Skip to comments.Finnish corvettes on course
Posted on 06/09/2017 3:23:10 AM PDT by sukhoi-30mki
With a budget of 1.2 billion, the Finnish navy is bolstering its fleet with its Squadron 2020 (Laivue 2020) project moving forward at pace.
Most recently the main contractor, the Finnish Defence Forces Logistics Command (FDFLOGCOM), signed a contract with Rauma Marine Constructions (RMC) for the design of four Squadron 2020 project multi-role corvettes.
Separately, FDFLOGCOM selected Atlas Elektronik, Lockheed Martin Canada and Saab to battle it out for the Squadron 2020 combat system.
The navy is expecting to select one of these competitors and sign a contract within the next 12 months, according to Cmdr Jon von Weissenberg, project manager for 2020 with the Finnish Navy.
Speaking at the Future Surface Fleet conference in Portsmouth, he also said that the building contract for the corvettes should be in place by 2018. Squadron 2020 will replace three different class of ship currently scheduled for retirement.
We are still on our original timescale and the first ship delivery is expected in 2021, von Weissenberg added.
The plan is for the new corvettes to be operational out to 30 years with one mid-life upgrade planned, alongside continuous upgrade of the subsystems during this time.
While the navy could have gone for an off-the-shelf ship design, von Weissenberg said the requirements were too specific for this.
Finland is one of the only nations to still carry out minelaying and this was one of the driving factors for not choosing a ship design already out there, according to von Weissenberg.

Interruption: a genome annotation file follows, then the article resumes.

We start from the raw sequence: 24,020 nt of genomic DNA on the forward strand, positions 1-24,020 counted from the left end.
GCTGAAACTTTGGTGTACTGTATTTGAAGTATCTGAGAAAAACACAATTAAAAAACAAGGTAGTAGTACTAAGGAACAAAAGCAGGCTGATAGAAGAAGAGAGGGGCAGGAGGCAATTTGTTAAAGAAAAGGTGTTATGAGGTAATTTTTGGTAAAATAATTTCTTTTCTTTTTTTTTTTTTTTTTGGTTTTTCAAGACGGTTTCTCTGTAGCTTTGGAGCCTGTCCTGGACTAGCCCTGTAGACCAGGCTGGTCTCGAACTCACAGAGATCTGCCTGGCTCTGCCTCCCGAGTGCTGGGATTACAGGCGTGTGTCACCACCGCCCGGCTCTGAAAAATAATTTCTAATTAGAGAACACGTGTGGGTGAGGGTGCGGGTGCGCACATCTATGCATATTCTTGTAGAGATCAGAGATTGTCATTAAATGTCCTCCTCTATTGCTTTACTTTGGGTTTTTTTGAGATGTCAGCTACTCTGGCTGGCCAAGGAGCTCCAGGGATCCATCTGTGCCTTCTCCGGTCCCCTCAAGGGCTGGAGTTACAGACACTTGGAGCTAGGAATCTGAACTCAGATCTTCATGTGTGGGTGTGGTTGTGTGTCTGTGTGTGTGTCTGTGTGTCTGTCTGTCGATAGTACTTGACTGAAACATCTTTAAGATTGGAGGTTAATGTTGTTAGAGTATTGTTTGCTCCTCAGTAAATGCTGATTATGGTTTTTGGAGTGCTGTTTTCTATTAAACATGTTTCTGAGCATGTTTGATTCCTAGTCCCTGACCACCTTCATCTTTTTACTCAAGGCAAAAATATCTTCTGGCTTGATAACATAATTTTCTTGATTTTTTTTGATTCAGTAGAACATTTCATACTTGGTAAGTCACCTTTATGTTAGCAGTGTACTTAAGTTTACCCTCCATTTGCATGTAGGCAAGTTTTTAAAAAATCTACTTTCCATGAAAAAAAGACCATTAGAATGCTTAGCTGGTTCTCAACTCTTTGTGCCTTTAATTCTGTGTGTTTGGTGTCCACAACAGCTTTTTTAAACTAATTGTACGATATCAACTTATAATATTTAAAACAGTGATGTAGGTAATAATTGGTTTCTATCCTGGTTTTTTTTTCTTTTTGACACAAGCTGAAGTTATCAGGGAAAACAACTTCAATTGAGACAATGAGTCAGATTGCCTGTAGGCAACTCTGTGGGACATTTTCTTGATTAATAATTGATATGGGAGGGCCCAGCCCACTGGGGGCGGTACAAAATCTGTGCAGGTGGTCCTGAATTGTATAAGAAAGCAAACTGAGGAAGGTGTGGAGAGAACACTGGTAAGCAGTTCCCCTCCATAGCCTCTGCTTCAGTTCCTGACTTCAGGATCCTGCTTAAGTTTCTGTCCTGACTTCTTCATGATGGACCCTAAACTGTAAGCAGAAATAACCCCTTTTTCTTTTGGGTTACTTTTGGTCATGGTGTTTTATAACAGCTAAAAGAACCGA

Other significant factors include the need for ice-breaking capability, given all of Finlands ports freeze during the winter months, alongside open sea endurance.
We need a hull that can do 27 knots at sea and also break ice, von Weissenberg said.
The corvettes will have an ice going capability that is able to sustain independent operations in the Gulf of Finland and Archipelago Sea with an Ice Class 1A mixed with sea state 5 abilities.
The current design of the vessel sees a 100m long ship with a 3,000 tonne displacement and an average crew of 60. The multi-role corvette will be tasked with ASuW, ASW and AAW.
Various simulated testing has been carried out over the last year including ice-going tests and full scale propeller tests.
If they can get these babies built and commissioned for $300 million, could we order a bunch of them for the price of a designed from scratch LCS? I like the ice-breaking feature.
Sorry, it was a "word association" thing.
(say the first thing that comes to your mind when you hear or read the following word)
Notice that it is at least in the colors of the Finnish flag.
And still my favorite Vette body style.
If they can get these babies built and commissioned for $300 million, could we order a bunch of them for the price of a designed from scratch LCS? I like the ice-breaking feature.””
There may be a range issue. The US navy requires more range than ships designed for costal defense. I think, though I could be wrong, that is why the US destroyers and Cruisers are bigger than those of other nations. Bigger ship = more fuel = goes farther.
One of the first Vettes. Either ‘53 or ‘54. Nice
...it says on the plate 1953. That was year 1 for the Vettes.
Yep! I'll stick with my Chevy Corvette!
Could also be a ‘55.
Doh! Reading is fundamental! Although, the body style of the 53-55 didn't change.
A pal in Michigan bought a numbers-matching black ‘63 coupe,
It has the 300 327/4 speed.
His daughter asked what the little round things were on the door panels.
She had never seen wind up window cranks...
That is NICE!
Correct. That is, before we noticed the 1953 on the license plate.
I didn't know til you mentioned it that the 53-54 body style continued into '55.
Car? What car?
I’ve got a fellow Corvette owner friend with a ‘53 and another has a ‘55. Me, ‘98 Convert.
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